Celestial events in the skies for the week of June 27-July 3, 2017 as compiled for The Loafer by Mark D. Marquette.
Now is the time to learn your way around the beautiful starry realm as the warm weather and extended daylight draws many of us outside. The star patterns are a tale of mankind’s imagination centuries ago, many of the characters drawn from mythological legends about people and creatures. It’s fun to learn about Hercules, the celestial Bears, Cygnus the flying swan and many more of the constellations. Any library has books for free, and bookstores have the two monthly magazines with star charts, Astronomy or Sky & Telescope. And you can download free star maps at many sites, including Starmaps.com.
Tuesday, June 27
The crescent Moon hangs on the western horizon in the Summer twilight, a beautiful sliver of light over the next few days as it moves westward higher in our evening sky. This always creates great photo opportunities as the crescent Moon is photographed low to the horizon with trees and buildings providing excellent visual framing.
Wednesday, June 28
Campers will no doubt gaze up at the stars, and the later the hour the higher the Milky Way will be. Even a pair of binoculars will open the eyes to the tremendous number of stars beyond the reach of human vision. And, maybe you’ll see a meteor streak across the sky!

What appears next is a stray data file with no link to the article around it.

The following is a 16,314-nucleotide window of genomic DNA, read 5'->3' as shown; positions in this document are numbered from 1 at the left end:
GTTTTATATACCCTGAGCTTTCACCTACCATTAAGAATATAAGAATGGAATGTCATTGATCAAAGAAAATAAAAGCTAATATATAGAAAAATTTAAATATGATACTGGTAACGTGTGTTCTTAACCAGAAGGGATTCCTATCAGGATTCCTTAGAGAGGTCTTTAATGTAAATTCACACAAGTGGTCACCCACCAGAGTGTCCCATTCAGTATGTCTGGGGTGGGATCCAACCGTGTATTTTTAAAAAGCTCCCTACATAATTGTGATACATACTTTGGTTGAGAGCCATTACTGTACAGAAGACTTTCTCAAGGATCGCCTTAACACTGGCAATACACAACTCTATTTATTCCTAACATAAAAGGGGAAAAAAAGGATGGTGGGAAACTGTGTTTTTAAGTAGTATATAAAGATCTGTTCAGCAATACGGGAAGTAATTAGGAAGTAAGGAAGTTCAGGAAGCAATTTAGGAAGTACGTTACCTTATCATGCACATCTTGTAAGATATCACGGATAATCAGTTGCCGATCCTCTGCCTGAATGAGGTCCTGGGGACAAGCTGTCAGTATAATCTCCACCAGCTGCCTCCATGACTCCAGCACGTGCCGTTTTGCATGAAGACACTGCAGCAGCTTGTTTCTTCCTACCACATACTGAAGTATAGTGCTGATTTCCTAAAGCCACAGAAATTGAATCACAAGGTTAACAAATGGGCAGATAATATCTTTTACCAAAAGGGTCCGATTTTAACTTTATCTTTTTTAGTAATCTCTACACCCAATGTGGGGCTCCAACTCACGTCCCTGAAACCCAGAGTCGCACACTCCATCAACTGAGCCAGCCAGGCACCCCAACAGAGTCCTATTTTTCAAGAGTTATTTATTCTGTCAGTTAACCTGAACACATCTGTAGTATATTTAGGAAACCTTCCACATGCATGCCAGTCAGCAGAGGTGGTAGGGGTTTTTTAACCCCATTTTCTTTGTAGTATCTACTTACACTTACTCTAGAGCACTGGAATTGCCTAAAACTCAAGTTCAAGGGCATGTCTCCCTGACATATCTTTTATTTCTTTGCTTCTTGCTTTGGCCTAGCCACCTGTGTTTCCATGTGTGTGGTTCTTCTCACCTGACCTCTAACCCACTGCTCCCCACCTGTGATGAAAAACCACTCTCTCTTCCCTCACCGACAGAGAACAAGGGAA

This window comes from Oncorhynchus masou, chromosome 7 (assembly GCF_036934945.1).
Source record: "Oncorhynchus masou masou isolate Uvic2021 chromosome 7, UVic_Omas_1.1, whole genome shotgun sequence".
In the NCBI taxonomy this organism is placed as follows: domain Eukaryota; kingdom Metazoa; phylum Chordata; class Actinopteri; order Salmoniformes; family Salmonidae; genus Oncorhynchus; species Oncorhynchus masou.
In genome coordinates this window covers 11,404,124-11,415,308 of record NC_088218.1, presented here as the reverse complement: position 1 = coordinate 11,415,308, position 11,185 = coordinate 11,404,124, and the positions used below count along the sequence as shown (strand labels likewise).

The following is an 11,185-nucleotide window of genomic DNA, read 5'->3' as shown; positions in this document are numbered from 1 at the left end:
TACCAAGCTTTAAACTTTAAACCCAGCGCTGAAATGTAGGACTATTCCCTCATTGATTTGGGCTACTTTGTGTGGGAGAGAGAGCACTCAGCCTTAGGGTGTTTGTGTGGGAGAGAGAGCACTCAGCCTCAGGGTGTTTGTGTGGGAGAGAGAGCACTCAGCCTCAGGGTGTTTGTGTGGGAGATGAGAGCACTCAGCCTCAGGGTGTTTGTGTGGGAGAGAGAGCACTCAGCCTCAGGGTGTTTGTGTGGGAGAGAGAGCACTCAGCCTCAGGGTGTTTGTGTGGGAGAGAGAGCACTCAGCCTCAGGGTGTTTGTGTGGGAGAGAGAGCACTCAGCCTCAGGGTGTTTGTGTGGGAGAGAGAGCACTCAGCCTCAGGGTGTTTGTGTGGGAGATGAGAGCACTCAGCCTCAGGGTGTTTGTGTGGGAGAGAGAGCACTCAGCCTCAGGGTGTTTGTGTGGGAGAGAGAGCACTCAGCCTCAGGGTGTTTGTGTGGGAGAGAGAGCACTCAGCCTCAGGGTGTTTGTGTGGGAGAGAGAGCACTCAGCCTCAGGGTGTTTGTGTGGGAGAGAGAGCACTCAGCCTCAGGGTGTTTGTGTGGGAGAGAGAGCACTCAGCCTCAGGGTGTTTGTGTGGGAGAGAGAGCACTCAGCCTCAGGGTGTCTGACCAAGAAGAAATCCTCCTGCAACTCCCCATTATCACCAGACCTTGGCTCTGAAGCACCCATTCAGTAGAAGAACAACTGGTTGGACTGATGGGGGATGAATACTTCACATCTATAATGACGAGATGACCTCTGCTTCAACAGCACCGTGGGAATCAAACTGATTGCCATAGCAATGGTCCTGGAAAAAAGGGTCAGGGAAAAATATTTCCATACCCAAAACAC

Thursday, June 29
On this 1971 date in space history, three cosmonauts were asphyxiated during reentry of their Soyuz 11 spacecraft. The cosmonauts spent 28 days on the world’s first space station, Salyut 1, and the tragedy rocked the Soviet public who watched almost daily televised reports from the spacemen.
Friday, June 30
International Asteroid Day. Celebrated now because on this 1908 date in astronomy history, a comet or meteor exploded over Siberia, leveling hundreds of acres of forest in the area called Tunguska. Shockwaves were felt around the world, and dust thrown up created red sunset for months. So remote is the area, it took 20 years for the first successful expedition to bring back photos of the devastation.
Saturday, July 1
On this 1917 date in astronomy history, the 100-inch mirror for the Hooker Telescope on Mt. Wilson, California was delivered. For three decades, it was the most important optical instrument pointed to the stars, making many discoveries fundamental to our understanding of the Universe 100 years later.
Sunday, July 2
Look south at 11 pm and see red Antares in Scorpius, and to its left is yellowish “star” Saturn. Any small telescope will show the rings. And don’t forget Jupiter, now high in the southwest and setting by 2 am with the bright white star Spica, both in Virgo.
Monday, July 3
Happy 82nd birthday to Apollo 17 moonwalker Harrison “Jack” Schmitt. The astronaut-geologist is the 12th and last man on the Moon in December 1972 with Gene Cernan, deceased. Schmitt, the only scientist to go to the Moon, parlayed the fame to a stint as US Senator from his home state of New Mexico. Today he is an active advocate of returning to the Moon.